6. La Salina, Boyacá, and Colombia after 1857
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  113 In La Salina 1857 marked the zenith of local defiance to the Finance Ministry . In the nation as a whole, it was the year when Colombia moved from being a country composed of provinces to one formed by increasingly sovereign states. Formally this process played out in the ratification of two constitutions and a major civil war in the next decade; in practical terms, however, large states, often formed by pulling together smaller provinces, simply took on a stronger presence in national politics. The state of Boyacá was formed from the provinces of Tunja, Tundama, and Casanare and parts of the old province of Vélez. Compared to regions or states such as Antioquia, Cauca, or the Caribbean coast at this time, the state of Boyacá has received relatively little critical attention with respect to its role in civil wars despite the region’s status as Colombia’s most populous province for much of the century. This lacuna arises partly from the perception of Boyacá as a region solely of pious, uneducated campesinos whose dedication to the church translated into unequivocal loyalty to the Conservative Party and who provided unthinking foot soldiers in various conflicts. This understanding has been bolstered by retroactively applying twentieth-century history, particularly the partisan activity of Conservatives during la Violencia (1948–1957, in the shortest estimate), to the nineteenth century. Further, there is a tendency to lump all of Boyacá, despite its diversity, into a single category. This perspective is historically inaccurate but has had a noted influence on scholarship about the region.1 One way to correct some of these simplified understandings lies in acChapter 6 La Salina, Boyacá, and Colombia after 1857 Marriage, the family, the tribe, the pueblo, the race; the district, the canton, the province, the State, the Patria, the Continent, the universal Republic, the spirit of a place, provincialism, patriotism, Americanism, cosmopolitism, theocracy, feudalism, absolute monarchy, constitutional monarchy, the centralized Republic, the federal Republic . . . express the perpetual aspiration to fuse oneself in a communion more perfect and more universal. —Salvador Camacho Roldán, Memoria de Hacienda y Fomento de 1872 Rosenthal text3.indd 113 11/22/11 4:01 PM 114   la salina, boyacá, and colombia after 1857 knowledging Boyacá’s internal diversity, with a particular emphasis on the role of Tundama, and considering both Boyacense political autonomy and the limits of that autonomy. Boyacá occupied a specific and oddly static place in the Colombian political system. Studies of nineteenth-century politics tend to emphasize the role of the Liberal and Conservative parties: when they developed, how they were informed by popular sentiment, how regional factionalism played into their composition, and so on. It is generally understood that specific states were dominated by a particular party. For example, Antioquia was politically controlled by the Conservative Party and supported Conservative regimes, and that fact shaped its role in civil wars during the second half of the century. Similarly , Santander, created by merging the provinces of Pamplona and Socorro, Figure 6.1. “United States of Colombia, 1863-1885.” Taken from James William Park, Rafael Núñez and the Politics of Colombian Regionalism, with the permission of the Louisiana State University Press. Rosenthal text3.indd 114 11/22/11 4:01 PM la salina, boyacá, and colombia after 1857    115 was unequivocally Liberal. Generally speaking, Santander supported Liberal regimes in Bogotá. When it did not, it was because these regimes were not sufficiently radical. When viewed in those terms, Boyacá is understood as a Conservative province . Nonetheless, many prominent Liberal politicians of the era were Boyacense and had political backing in their home province. This apparent contradiction is resolved if the national political system is understood in terms of regional balance rather than ideology. During periods of peace (or relative peace, for provincial rebellions were frequent), the logic of Colombia’s internal geopolitics produced a regional balance. As a part of this balance, the political apparatus of Boyacá, as controlled by the state government in Tunja, was allied with the national regime in Bogotá, whether that regime was Liberal or Conservative. The internal politics of Boyacá were often shaped by the effort to ensure this support , which frequently produced tension between Tunja and population centers in Tundama, especially Sogamoso and to a lesser extent Santa Rosa, which had predilections for opposing the state regime.2 This arrangement held both when the government in Tunja was a stalwart supporter of a midcentury Conservative regime and when it backed the Liberal regimes of the...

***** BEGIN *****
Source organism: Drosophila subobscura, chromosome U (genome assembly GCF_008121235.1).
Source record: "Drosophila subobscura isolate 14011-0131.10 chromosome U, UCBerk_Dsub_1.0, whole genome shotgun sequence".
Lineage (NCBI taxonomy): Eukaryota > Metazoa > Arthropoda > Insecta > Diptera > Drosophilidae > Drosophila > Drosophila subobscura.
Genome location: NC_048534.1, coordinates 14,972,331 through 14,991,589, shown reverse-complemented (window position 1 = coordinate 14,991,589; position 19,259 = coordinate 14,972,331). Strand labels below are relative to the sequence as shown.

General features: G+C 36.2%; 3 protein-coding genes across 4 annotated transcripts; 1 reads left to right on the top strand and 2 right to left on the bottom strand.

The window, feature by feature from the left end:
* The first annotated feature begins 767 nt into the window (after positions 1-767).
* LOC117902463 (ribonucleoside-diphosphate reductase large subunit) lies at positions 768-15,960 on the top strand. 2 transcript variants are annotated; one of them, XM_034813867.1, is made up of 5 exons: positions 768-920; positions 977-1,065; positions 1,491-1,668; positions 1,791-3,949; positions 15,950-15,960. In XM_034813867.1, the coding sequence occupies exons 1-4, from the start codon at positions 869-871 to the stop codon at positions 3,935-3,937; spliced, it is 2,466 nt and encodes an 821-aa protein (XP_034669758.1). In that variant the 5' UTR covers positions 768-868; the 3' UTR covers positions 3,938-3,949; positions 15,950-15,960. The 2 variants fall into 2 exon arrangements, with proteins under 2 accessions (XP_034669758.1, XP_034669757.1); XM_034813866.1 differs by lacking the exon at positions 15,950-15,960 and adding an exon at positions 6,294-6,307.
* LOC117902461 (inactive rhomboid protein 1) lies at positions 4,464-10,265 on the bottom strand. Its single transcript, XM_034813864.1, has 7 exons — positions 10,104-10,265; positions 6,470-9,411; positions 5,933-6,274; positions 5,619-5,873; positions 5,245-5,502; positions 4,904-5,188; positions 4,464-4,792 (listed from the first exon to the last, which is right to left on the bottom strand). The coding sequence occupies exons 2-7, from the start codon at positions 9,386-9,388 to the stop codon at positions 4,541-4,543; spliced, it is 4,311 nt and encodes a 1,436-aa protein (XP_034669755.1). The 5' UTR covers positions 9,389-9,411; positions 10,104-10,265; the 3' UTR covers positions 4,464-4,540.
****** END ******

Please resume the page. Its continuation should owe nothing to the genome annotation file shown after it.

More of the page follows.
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Subject Headings

  • Government monopolies -- Colombia -- History -- 19th century.
  • Salt industry and trade -- Colombia -- History -- 19th century.
  • Salt mines and mining -- Government policy -- Colombia -- History -- 19th century.
  • Colombia -- Politics and government -- 19th century.
  • Boyacá (Colombia : Dept.) -- History -- 19th century.
  • Colombia -- Economic conditions -- 19th century.
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